Seattle is often hailed as a haven of tech startups. After the success of Amazon, many other founders have started their own ventures in The Emerald City. After covering mom bloggers, dad bloggers, and higher education professionals in our Movers & Shakers series, we decided to go a little more high-tech and introduce some of our favorite startup CEOs. And we couldn’t think of a better city to start with than Seattle.
Below are some of the movers & shakers of the Seattle tech startup scene:
Paul Thelen - It’s no secret that Zynga is treading difficult waters at the moment. After an assortment of troubles, including losing their COO, some analysts have declared this a prime opportunity for another online & mobile games company to take the spotlight. And if Paul has his way, his company Big Fish Games will be the one for the job. He gave up the role of CEO four years ago to Jeremy Lewis, but recently reclaimed the position. Now moving quickly, Paul is betting big on Big Fish Casino, an app that allows UK players to win real money, and Big Fish Unliminted, a cloud based gaming service.
Adam Schoenfeld – Adam made headlines a couple weeks ago when his measurement & analytics company, Simply Measured, added Big Fuel to its impressive list of agency clients which already includes Edelman, Ogilvy, and others. He was also recently quoted in Mashable and Yahoo, among other publications, citing data his company pulled showing that Instagram is an up-and-coming platform for brands, with 40 of the Top 100 brands using the photo sharing app.
Darrell Cavens – Darrell, a former SVP at Blue Nile, now has his own powerful ecommerce company. Zulily, a daily deal site featuring products for babies and kids. Congrats are in order for Darrell and the rest of the Zulily team, as they recently passed 5 million members. He’s also slated to speak at Startup Day next month in Bellevue.
T.A. McCann - T.A. is well known for his former position as CEO of Gist, but is now taking on the challenge of VP of BBM at Research in Motion. In fact, as he moves forward with his work at RIM, the company announced last week that Gist would be permanently shut down next month. His original idea won’t completely disappear, though, as BlackBerry 10 announced that next year they will have the functionality to aggregate info from a contact’s blog posts, tweets, and other profiles into a single page on their device.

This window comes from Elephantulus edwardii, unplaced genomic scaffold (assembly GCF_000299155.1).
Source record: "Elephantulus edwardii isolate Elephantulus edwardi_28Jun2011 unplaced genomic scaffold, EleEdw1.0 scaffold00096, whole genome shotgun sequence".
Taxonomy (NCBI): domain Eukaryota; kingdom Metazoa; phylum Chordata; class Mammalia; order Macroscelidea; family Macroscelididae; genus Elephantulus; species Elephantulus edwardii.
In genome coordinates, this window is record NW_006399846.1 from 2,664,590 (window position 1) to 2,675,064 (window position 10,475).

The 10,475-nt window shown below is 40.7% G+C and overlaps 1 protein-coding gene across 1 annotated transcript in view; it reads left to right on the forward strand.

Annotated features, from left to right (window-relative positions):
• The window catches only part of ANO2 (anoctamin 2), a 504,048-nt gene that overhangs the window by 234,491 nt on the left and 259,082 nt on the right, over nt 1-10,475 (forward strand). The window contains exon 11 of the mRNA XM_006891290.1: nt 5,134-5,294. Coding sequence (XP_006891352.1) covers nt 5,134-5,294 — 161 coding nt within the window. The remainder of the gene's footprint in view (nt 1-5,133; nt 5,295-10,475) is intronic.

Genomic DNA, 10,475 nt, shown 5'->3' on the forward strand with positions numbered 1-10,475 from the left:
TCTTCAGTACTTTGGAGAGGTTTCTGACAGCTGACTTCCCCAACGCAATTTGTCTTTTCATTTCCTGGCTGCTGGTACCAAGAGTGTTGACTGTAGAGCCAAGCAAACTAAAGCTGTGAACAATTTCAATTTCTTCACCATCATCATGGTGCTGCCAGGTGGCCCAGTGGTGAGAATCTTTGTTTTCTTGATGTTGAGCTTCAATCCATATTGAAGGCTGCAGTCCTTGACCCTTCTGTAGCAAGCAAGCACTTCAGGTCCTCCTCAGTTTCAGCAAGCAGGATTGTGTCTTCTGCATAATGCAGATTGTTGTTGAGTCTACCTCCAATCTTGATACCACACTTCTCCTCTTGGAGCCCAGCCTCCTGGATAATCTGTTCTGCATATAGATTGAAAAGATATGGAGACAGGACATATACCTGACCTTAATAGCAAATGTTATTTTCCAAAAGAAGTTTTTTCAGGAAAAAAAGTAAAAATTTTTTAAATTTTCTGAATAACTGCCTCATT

Andy Liu – Andy, CEO of BuddyTV, made headlines this summer when he helped users navigate the broadcast of the Olympics. Users had the ability to use BuddyTV’s “Olympics Quicklist,” which sorted events by channel & time, and even alerted you when your favorite event was about to start. It’s of no use now that the games are over, but it’s still an interesting feature to read about, and perhaps it will carry into the next Olympics.
Adrian Aoun – Adrian, CEO of Wavii, a news feed startup built around topics, saw an opportunity out of the Olympics as well. More specifically, he knew he could solve the problem many dubbed as #NBCFail. “NBC started having their fail moment,” Adrian says, “Well, we have that data.” It shouldn’t be shocking that Wavii reported spikes of Olympics related traffic around lunch time and in the afternoon, hours before NBC reported event results.
Lara Feltin - Lara is CEO and Co-Founder of Biznik, self-described as a site for “business networking that doesn’t suck.” – It’s a community of support for independent business people. Earlier this year, Biznik took a stance against spam and phony accounts by switching from a freemium model to a pay-only model. With a lot of writers asking questions like “would you ever pay for Twitter or Facebook?,” it seems Lara saw this coming and acted ahead of the curve.
Keith Krach - Keith is CEO of DocuSign, which I have to admit is one of my favorite iPad apps; it allows you to fill out and sign documents all on your touch screen. (And the signatures are recognized legally by the government, making the paper-free process much easier than scanning, faxing, or mailing.) Keith has reason to celebrate these days, as Google Ventures joined DocuSign’s impressive list of investors, bringing the company’s total funding up to about $114 million. That’s not all he’s been up to: the company also recently added Mary Meeker, General Parter at Kleiner Perkins Caufield & Byers, to its Board of Directors.
Who are your other favorite Seattle-based startup CEOs? Also, what city do you want to see us feature next?